This blog post is about an example Xamarin Forms project I wrote to show using Prism, Unity, and Ocean Validation in several scenarios.
I decided to make this a video blog post and have six videos for you.
You learn the following:
- Using the sample Xamarin Forms app and understanding the line of business scenarios it covers.
- Using Prism and Unity in a real-world Xamarin Forms App
- Dependency injection in a real-world Xamarin Forms App
- Abstracting Static services and Static Device information behind interfaces to promote testing and maintainable code
- Using Prism NavigationService and PageDialogService
- Async Await contrasted with the Promise pattern in a Xamarin Forms App
- Ocean validation framework with Xamarin Forms
- Using IDataErrorInfo to surface validation errors for properties or the entire object. (Yes, IDataErrorInfo!) This also works for UWP. These two platform’s binding pipeline lack data validation. No worries, it’s very easy to do now.
- Using Ocean validation to validate an object in multiple states. Multiple validation states imply that the object is going through a workflow, where an object can be valid for a certain state, but not valid for other states. This is a common scenario in complex business applications like insurance claims or when an object is completed over several Xamarin Forms pages.
- At the end of November 2016, the Xamarin Forms ListView view began to have some problems that cost me over a day. In the last video, I explain the issues and what I did to get around them. I also wrote up bugs and communicated with Microsoft about these issues.
Introduction to Ocean for Xamarin Forms
Prism and Dependency Injection in Ocean for Xamarin Forms
Async Await and Promise Pattern in Ocean for Xamarin Forms
Introduction to Ocean Validation Framework for Xamarin Forms
Ocean Multi-Object State Validation for Xamarin Forms
Xamarin Forms ListView Troubles (as of 1 Dec 2016)
I hope these videos have helped with your understanding of Prism, Unity, and Ocean in Xamarin Forms.
Have a great day,
Just a grain of sand on the world’s beaches
I remember when I first started using MVVM I found myself putting not only view logic, but small pieces of business logic in my viewmodels. It was testable and reduced the number of classes related to the front end. These viewmodels were not blobs, but they did take on more responsibilities than a single-responsibility class would have.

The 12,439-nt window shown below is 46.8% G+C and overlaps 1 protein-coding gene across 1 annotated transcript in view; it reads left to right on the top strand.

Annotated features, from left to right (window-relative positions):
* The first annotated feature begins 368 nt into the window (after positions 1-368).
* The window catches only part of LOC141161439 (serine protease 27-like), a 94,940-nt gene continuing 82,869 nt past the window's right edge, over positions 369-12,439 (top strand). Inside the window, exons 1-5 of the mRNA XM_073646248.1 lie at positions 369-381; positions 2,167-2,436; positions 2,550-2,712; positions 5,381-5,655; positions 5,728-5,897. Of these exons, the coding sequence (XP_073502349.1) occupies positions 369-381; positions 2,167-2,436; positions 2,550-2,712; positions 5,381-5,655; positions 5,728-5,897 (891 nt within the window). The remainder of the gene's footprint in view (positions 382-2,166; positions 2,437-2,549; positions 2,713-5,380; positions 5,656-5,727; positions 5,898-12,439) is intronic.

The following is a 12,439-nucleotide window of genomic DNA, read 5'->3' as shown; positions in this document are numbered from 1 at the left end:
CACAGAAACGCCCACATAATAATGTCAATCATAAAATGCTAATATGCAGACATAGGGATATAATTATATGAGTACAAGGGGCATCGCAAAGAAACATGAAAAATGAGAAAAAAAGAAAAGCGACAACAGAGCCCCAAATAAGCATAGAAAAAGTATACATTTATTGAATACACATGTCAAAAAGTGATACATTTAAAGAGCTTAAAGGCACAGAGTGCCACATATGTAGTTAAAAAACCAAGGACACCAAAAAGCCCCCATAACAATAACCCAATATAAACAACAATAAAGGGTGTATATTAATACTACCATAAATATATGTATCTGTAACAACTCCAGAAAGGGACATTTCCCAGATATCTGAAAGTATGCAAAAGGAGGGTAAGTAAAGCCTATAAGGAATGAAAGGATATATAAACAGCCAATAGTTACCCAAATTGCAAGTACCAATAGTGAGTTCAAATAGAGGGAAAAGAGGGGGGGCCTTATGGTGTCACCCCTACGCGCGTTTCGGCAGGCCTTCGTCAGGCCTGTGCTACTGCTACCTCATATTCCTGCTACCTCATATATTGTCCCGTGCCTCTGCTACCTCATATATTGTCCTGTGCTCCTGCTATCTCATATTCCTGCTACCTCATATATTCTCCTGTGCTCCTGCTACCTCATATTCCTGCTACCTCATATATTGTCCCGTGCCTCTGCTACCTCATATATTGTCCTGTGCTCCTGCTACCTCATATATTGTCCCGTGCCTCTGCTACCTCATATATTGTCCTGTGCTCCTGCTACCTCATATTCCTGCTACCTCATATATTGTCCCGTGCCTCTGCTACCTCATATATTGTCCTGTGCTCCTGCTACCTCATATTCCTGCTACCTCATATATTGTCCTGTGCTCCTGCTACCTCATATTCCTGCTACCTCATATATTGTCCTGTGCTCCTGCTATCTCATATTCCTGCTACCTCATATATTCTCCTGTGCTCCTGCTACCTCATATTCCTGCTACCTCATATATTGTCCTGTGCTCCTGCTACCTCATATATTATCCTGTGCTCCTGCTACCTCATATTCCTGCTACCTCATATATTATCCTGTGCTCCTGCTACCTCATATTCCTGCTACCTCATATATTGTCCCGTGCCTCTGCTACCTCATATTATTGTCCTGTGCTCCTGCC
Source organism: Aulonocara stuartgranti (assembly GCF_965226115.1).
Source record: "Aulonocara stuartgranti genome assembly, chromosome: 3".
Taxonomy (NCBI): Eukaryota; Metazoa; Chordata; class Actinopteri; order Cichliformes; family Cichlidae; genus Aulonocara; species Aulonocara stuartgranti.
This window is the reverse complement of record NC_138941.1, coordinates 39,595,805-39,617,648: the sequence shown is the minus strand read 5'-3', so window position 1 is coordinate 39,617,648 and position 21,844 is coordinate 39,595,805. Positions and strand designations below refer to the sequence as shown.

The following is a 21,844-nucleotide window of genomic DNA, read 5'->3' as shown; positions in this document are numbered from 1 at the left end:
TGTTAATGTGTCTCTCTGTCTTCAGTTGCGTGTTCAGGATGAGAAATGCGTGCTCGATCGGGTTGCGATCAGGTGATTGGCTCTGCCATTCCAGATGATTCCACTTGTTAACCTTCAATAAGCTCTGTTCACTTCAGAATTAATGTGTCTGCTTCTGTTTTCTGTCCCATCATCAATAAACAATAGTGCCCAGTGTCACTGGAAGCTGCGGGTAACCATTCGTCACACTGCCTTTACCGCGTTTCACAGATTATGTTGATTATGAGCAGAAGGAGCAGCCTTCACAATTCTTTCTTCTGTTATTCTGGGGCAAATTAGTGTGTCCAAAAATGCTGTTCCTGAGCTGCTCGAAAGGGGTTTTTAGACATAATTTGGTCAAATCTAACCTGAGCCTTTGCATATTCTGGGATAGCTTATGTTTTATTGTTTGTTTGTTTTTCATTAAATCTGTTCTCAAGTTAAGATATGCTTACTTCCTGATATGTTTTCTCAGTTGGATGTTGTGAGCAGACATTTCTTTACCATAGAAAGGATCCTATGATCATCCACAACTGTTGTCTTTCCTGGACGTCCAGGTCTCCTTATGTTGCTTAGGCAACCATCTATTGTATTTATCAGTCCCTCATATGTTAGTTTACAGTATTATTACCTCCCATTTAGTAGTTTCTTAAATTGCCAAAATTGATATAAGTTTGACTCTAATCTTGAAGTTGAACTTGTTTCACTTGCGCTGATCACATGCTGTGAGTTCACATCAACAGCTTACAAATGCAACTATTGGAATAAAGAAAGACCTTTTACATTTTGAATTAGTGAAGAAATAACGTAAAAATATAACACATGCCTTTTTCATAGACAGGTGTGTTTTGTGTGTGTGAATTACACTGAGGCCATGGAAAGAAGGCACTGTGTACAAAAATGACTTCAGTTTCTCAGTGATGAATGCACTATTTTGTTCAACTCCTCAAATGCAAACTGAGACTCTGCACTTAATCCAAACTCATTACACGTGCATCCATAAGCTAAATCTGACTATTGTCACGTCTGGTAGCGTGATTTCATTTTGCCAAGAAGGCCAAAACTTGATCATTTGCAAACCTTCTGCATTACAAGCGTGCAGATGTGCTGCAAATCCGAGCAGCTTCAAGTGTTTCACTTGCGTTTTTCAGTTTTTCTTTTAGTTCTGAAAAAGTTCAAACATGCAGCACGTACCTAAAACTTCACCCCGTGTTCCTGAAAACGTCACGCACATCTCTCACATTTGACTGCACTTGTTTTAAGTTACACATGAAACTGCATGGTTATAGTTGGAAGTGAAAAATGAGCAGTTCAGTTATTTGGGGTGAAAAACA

Then in 2013 I changed my application design so that any business logic was relegated to a business logic class that was injected into the viewmodel. My viewmodels were now leaner and followed the single-responsibility principal much closer.
Motivation for Thin View Models
Motivation for thin viewmodels is strong and simple: cross-platform.
Given the advent of Xamarin.Forms and its capability to author applications for UWP, IOS, Android, and OS X (Xamarin only), as an application architect I would strongly recommend that applications put their business logic in Portable Class Libraries (PCL) and keep their viewmodels thin. If you do this, you can also share that same business logic with desktop platforms like WPF or Windows Forms.
If you have platform specific logic you can abstract it behind one or more interfaces and then inject it into the proper layer.
I’m excited about Xamarin.Forms and the potential it has for cross-platform development using .NET programming languages.
While Xamarin.Forms does not currently work with OS X, the PCL libraries you author will. You’ll need to Xamarin Studio to author the OS X UI.
Using this architecture also gives you the advantage of unit and integration testing on a single UI agnostic shared code base.
In the end its about giving yourself, your team, your company the option and capability to meet market driven cross-platform requirements without a rewrite.
Exciting times to be an architect and developer.
Hope this helps someone and have a great day
Just a grain of sand on the worlds beaches.